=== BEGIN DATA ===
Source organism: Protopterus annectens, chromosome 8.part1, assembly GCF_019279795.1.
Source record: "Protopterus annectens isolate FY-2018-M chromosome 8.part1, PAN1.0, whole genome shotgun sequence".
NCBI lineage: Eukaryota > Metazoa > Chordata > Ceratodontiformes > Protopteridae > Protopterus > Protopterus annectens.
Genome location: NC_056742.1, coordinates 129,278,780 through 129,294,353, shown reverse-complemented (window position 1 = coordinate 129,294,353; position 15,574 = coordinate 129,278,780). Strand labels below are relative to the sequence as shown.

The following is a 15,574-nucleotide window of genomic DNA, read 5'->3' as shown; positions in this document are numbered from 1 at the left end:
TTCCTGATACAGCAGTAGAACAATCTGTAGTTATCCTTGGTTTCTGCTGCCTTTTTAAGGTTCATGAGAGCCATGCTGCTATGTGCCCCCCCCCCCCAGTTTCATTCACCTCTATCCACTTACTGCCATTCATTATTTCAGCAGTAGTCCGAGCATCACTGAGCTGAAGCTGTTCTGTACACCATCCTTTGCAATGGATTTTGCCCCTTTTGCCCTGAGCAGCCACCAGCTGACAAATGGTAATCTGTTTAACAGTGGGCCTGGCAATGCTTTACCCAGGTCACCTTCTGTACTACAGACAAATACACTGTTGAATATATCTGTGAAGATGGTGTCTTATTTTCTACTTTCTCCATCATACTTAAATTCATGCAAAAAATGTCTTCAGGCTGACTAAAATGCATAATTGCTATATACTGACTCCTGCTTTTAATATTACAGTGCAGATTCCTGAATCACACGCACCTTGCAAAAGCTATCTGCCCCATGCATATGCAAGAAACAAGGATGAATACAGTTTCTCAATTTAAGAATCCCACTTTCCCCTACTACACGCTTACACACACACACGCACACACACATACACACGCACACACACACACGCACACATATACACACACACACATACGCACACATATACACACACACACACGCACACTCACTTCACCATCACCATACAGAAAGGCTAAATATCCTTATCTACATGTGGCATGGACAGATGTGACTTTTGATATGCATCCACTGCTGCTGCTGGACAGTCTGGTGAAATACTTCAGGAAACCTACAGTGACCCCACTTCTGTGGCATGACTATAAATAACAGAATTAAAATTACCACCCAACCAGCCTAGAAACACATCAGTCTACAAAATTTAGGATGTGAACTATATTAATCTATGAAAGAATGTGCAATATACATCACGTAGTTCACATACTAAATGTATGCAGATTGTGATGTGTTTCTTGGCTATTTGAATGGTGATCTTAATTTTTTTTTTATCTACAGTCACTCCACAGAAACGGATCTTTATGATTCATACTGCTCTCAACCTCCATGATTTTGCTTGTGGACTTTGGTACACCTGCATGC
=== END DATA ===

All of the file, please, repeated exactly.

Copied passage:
Source organism: Protopterus annectens, chromosome 8.part1, assembly GCF_019279795.1.
Source record: "Protopterus annectens isolate FY-2018-M chromosome 8.part1, PAN1.0, whole genome shotgun sequence".
NCBI lineage: Eukaryota > Metazoa > Chordata > Ceratodontiformes > Protopteridae > Protopterus > Protopterus annectens.
Genome location: NC_056742.1, coordinates 129,278,780 through 129,294,353, shown reverse-complemented (window position 1 = coordinate 129,294,353; position 15,574 = coordinate 129,278,780). Strand labels below are relative to the sequence as shown.

The following is a 15,574-nucleotide window of genomic DNA, read 5'->3' as shown; positions in this document are numbered from 1 at the left end:
TTCCTGATACAGCAGTAGAACAATCTGTAGTTATCCTTGGTTTCTGCTGCCTTTTTAAGGTTCATGAGAGCCATGCTGCTATGTGCCCCCCCCCCCCAGTTTCATTCACCTCTATCCACTTACTGCCATTCATTATTTCAGCAGTAGTCCGAGCATCACTGAGCTGAAGCTGTTCTGTACACCATCCTTTGCAATGGATTTTGCCCCTTTTGCCCTGAGCAGCCACCAGCTGACAAATGGTAATCTGTTTAACAGTGGGCCTGGCAATGCTTTACCCAGGTCACCTTCTGTACTACAGACAAATACACTGTTGAATATATCTGTGAAGATGGTGTCTTATTTTCTACTTTCTCCATCATACTTAAATTCATGCAAAAAATGTCTTCAGGCTGACTAAAATGCATAATTGCTATATACTGACTCCTGCTTTTAATATTACAGTGCAGATTCCTGAATCACACGCACCTTGCAAAAGCTATCTGCCCCATGCATATGCAAGAAACAAGGATGAATACAGTTTCTCAATTTAAGAATCCCACTTTCCCCTACTACACGCTTACACACACACACGCACACACACATACACACGCACACACACACACGCACACATATACACACACACACATACGCACACATATACACACACACACACGCACACTCACTTCACCATCACCATACAGAAAGGCTAAATATCCTTATCTACATGTGGCATGGACAGATGTGACTTTTGATATGCATCCACTGCTGCTGCTGGACAGTCTGGTGAAATACTTCAGGAAACCTACAGTGACCCCACTTCTGTGGCATGACTATAAATAACAGAATTAAAATTACCACCCAACCAGCCTAGAAACACATCAGTCTACAAAATTTAGGATGTGAACTATATTAATCTATGAAAGAATGTGCAATATACATCACGTAGTTCACATACTAAATGTATGCAGATTGTGATGTGTTTCTTGGCTATTTGAATGGTGATCTTAATTTTTTTTTTATCTACAGTCACTCCACAGAAACGGATCTTTATGATTCATACTGCTCTCAACCTCCATGATTTTGCTTGTGGACTTTGGTACACCTGCATGC